Art History of Burma: Synoptic Overview
A. The Prehistoric Period - c. 1100 BC to 200 BC
The Pre historic Period in Burma is known from a limited number of excavations that were carried out in selected rock shelters, caves and other sites along the middle course of the Irrawaddy River. Since Burma even today is sparsely populated, it would not be surprising to find that early cultures in Burma developed in isolation. However, the artifacts uncovered in these digs resemble those in other parts of Southeast Asia indicating that there was meaningful contact over wide areas at a very early date, and the arts in Burma were not isolated even at this early time. This pattern of intra-area contact continued into the later historical periods.
Since there are no written records for this early period, we know little about religious practice. However, since the artifacts that have been discovered conform to those used in small-scale societies for animist rituals, it might be presupposed that these early societies practiced a type of Animism. Therefore, Animism, and artifacts associated with its practice, will be discussed as a bridge between this most remote period and contemporary animist art forms.
B. The Pre-Pagan Period - Mon and Pyu Urbanism - c. 2nd BC – 8 AD
During the Pre-Pagan Period there is ample evidence that the lowland peoples in Burma adopted ideas from India as indicated by a few standing structures, numerous excavated foundations, and a wide array of artifacts. These materials were produced for worship in Animism and Hinduism as well as Mahayanna and Theravada Buddhism.
The first cities appear throughout central Burma and were directly dependent on extensive irrigation systems. Thus begins the parmountcy of the central region of Burma that continues until the present. The cities occur in well-planed forms that are a combination of indigenous and Indian concepts. Within these cities, the first buildings in non-perishable materials were constructed. These brick and mortar buildings were all used for religious purposes whereas secular buildings, even palaces, continued to be made of perishable materials until the modern era. This dichotomy between the type of material used for construction and the use of the building generally continued through all later developmental periods. Also, at this time, a particular interest develops for two types of religious structures – the Buddhist stupa and the Buddhist temple. Brick foundations of what were most probably the first monasteries are dated to this period.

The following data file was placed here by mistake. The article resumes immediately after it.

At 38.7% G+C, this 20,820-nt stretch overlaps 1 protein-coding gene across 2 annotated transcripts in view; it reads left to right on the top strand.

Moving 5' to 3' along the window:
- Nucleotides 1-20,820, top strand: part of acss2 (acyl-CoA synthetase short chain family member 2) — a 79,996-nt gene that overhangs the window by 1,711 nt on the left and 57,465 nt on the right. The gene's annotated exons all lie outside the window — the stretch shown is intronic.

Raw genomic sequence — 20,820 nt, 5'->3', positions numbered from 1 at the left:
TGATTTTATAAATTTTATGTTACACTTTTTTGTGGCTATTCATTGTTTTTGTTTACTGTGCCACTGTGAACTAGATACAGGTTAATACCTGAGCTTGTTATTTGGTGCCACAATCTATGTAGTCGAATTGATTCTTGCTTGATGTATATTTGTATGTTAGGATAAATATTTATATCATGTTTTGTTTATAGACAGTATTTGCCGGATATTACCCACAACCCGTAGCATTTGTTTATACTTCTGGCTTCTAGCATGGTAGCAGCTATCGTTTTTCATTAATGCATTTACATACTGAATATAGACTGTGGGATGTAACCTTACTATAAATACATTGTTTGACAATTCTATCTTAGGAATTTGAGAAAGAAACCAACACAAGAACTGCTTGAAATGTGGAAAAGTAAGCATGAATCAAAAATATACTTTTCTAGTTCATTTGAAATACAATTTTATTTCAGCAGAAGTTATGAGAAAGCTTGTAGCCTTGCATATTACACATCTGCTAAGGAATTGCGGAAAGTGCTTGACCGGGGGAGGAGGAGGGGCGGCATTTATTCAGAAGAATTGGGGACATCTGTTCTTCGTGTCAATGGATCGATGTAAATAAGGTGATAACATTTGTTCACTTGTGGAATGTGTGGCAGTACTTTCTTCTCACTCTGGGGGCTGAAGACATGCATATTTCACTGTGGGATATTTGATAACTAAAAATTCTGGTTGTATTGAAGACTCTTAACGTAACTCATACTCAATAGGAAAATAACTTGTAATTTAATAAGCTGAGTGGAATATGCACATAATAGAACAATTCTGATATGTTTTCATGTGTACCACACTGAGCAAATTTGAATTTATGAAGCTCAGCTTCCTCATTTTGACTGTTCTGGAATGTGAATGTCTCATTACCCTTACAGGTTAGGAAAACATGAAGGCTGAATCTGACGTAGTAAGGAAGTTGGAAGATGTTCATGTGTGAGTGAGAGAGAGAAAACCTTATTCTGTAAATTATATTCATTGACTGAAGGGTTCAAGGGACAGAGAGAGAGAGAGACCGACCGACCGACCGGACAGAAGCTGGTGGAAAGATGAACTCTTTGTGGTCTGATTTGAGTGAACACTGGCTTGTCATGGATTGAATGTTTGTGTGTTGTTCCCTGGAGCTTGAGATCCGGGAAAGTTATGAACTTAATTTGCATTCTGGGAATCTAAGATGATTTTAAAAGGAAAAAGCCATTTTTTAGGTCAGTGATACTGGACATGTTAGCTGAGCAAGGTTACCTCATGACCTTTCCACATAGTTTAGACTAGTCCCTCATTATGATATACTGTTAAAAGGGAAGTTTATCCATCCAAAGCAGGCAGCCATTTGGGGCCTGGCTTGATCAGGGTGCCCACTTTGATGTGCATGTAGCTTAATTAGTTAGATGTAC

Although the number of images from the Pre-Pagan Period is limited, the diversity of styles and subject matter is generally broader than in later periods. The Mon and Pyu languages are written using alphabets and concepts adopted from India. A Burmese calendar was later created that begins with the fall of the Pyu dynasty in 836 AD.
C. The Pagan Period - 11th to 13th centuries
Classic forms emerged during the Pagan Period for many aspects of Burmese culture, including the economic, political, religious, social, and artistic. These forms were the models used by later Burmese dynasties to create new but related forms, often through slightly modifing their content.
Classic architectural forms emerged as embodied in the Shwezigon Stupa and the Ananda Temple that were repeatedly copied by later donors. The styles of sculpture from the Pagan Period were also periodically revived. Theravada Buddhism became the preferred faith and thereafter remained the predominant Burmese religion. The first examples of figurative painting occur on temple walls and employ the Pala style of India and Nepal. Although Pagan ceased to be the political capital of Burma in the 13th century, the city continued to be a respected religious center and many later monarchs returned to Pagan to endow new foundations or refurbish old ones.
D. The Post Pagan Period -14th to 20th centuries
After the decline of Pagan, Burma fragmented into a number of small kingdoms that looked back to Pagan for validation and for artistic inspiration. None of these kingdoms rivaled the earlier period in art and architectural accomplishments and all can be seen as “Pagan writ small”. Pagan buildings were proudly copied, but often with significant modifications. The stupa became the most favored religious building and temples were rarely built. Wooden monasteries constructed on a raised wooden platform largely replaced the brick and stucco monasteries of Pagan. A number of Burmese styles arose, particularly in sculpture, as a result of fewer contacts with India due to the Muslim invasions there and the Muslim destruction of Buddhist religious sites. Burmese styles of painting develop and in the nineteenth century borrow pictorial devices from the West.
The Mandalay Style that arose during the latter half of the Post Pagan Period became dominant in central Burma and has continued until the present as the preferred style in Burmese art.